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Richard introduces the process of manipulating strings in Elm.

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Transcript from the "Strings" Lesson

>> Richard Feldman: Manipulating values. All right, so here we're gonna talk about another four concepts. We're gonna talk about strings, let-expressions, lists, and partial application. Let's start with strings. So strings in Elm look pretty similar to JavaScript in terms of having quotes around them. One difference is that to combine strings you use plus, plus instead of plus.

[00:00:21] Elm's big on being explicit and using different things for different concepts, so you use plus, plus for strings and plus is only for addition. So in JavaScript plus has two meanings, it can be used either to add numbers or it can be used to combine strings. Elm, those are separate.

[00:00:37] Plus is only for addition. Plus, plus is for combining strings. We can use this plus, plus back in our pluralized function from earlier when we had the quantity and the singular and the plural. We can use this to make it so that it's going to display the number in addition to the singular or a plural.

[00:00:56] So instead of just saying leaf or leaves, this version is going to return five leaves or one leaf. Now this isn't quite right yet because as I said previously plus, plus is for combining two strings. But quantity here is actually not a string, it's a number. So this part will work over here where we have a space plus, plus a string cuz those are both strings.

[00:01:23] But this one will not. So, what we do to convert it to a from an Int to a string is we use String.fromInt quantity, and everything else remains the same. So String.fromInt says give me an integer and I will turn it into a string for you. It's similar to ToString in JavaScript, except that Elm has some special purpose functions for converting from different types of values to strings.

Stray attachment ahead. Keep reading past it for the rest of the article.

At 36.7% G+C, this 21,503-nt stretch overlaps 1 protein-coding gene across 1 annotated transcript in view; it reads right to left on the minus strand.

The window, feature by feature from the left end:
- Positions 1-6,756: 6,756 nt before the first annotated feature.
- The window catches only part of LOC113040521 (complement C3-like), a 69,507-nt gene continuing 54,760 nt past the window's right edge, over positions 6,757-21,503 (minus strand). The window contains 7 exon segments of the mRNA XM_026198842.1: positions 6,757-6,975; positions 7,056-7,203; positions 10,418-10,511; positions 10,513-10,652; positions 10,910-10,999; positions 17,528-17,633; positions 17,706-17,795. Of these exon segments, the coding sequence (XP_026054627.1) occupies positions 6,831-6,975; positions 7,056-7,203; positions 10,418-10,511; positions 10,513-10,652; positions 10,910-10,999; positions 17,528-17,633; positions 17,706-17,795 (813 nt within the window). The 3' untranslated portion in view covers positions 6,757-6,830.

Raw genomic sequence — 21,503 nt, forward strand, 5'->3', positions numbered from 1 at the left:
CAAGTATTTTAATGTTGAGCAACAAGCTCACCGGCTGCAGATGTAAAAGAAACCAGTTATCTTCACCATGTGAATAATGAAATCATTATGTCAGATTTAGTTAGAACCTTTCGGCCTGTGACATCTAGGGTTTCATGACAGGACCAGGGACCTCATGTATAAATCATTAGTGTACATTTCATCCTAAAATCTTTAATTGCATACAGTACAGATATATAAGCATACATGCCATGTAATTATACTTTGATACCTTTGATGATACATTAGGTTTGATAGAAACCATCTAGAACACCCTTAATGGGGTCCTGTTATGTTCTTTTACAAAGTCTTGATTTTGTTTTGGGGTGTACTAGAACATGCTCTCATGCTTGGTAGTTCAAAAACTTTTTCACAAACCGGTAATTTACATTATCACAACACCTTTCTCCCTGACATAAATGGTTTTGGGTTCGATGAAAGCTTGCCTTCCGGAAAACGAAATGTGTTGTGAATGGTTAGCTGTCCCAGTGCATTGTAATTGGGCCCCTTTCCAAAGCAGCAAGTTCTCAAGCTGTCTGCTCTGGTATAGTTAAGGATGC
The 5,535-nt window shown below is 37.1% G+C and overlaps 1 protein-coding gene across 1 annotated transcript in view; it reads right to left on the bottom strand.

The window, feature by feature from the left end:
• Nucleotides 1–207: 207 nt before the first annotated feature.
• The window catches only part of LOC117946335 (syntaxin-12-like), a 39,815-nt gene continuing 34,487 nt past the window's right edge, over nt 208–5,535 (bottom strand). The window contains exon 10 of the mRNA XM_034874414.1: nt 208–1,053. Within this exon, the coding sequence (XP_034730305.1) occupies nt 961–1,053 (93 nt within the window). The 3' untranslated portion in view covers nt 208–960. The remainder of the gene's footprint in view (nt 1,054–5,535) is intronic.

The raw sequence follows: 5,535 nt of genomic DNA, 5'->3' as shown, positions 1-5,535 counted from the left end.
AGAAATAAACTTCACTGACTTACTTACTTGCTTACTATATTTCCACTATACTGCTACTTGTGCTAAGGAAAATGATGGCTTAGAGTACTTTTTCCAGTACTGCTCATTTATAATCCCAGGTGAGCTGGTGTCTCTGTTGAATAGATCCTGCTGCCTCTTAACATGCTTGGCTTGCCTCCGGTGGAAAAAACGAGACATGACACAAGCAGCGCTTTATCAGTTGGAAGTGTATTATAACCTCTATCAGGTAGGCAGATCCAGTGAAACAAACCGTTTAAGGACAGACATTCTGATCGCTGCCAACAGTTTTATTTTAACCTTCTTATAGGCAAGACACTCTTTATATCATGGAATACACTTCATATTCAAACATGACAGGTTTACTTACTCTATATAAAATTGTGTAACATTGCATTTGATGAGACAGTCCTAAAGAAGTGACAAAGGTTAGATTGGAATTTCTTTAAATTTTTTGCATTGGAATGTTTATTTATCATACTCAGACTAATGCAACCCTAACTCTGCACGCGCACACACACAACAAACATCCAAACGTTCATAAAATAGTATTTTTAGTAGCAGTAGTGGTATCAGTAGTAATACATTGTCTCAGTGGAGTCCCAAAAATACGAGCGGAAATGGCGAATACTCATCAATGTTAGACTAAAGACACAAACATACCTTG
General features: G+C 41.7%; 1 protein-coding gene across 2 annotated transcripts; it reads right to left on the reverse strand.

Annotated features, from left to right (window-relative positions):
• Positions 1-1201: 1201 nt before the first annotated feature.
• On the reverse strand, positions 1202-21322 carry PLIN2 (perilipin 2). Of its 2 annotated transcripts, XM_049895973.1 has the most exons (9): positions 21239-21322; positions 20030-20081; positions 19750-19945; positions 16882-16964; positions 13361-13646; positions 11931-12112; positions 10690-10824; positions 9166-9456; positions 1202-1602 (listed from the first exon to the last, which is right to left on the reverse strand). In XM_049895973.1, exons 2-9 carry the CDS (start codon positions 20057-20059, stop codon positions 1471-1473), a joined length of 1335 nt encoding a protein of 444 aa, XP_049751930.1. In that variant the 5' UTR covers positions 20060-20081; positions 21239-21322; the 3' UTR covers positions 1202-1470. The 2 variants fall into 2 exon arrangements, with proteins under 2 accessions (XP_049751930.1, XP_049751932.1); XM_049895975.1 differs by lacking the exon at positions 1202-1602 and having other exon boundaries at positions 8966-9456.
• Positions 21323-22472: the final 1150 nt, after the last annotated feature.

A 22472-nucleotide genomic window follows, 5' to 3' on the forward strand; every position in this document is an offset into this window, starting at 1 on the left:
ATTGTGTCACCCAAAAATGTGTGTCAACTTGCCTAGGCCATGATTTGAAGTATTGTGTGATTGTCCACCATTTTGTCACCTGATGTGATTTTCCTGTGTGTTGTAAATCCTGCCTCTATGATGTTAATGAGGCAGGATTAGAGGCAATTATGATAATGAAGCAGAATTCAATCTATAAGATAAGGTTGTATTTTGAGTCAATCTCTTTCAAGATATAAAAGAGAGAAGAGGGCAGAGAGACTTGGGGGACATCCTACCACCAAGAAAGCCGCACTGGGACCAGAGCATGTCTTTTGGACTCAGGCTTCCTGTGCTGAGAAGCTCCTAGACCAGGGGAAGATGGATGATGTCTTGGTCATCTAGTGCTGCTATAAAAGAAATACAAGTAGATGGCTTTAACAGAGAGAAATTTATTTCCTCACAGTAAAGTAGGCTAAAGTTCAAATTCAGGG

[00:01:46] So there's a String.fromInt. There's a String.from float. There's other ways to convert different values to different types, but in our case quantity should be an integer. So we're gonna use String.fromInt. Also worth noting that you don't need any parenthesis to disambiguate here. Because the plus, plus actually implicitly groups things on either side of it.

[00:02:06] So everything to the left of this plus, plus is gonna be one expression. Everything to the right of it is gonna be another expression. The same is true of this other plus, plus. Everything to the left of it is gonna be one expression, and everything to the right is gonna be another.

[00:02:19] So anytime you see in-fix operators such as plus, plus, or the normal arithmetic ones like plus, minus, divided by and such. You can imagine that each of them implicitly creates parenthesis around everything to left and then everything to the right. So this whole thing is one expression that's going to evaluate to a string.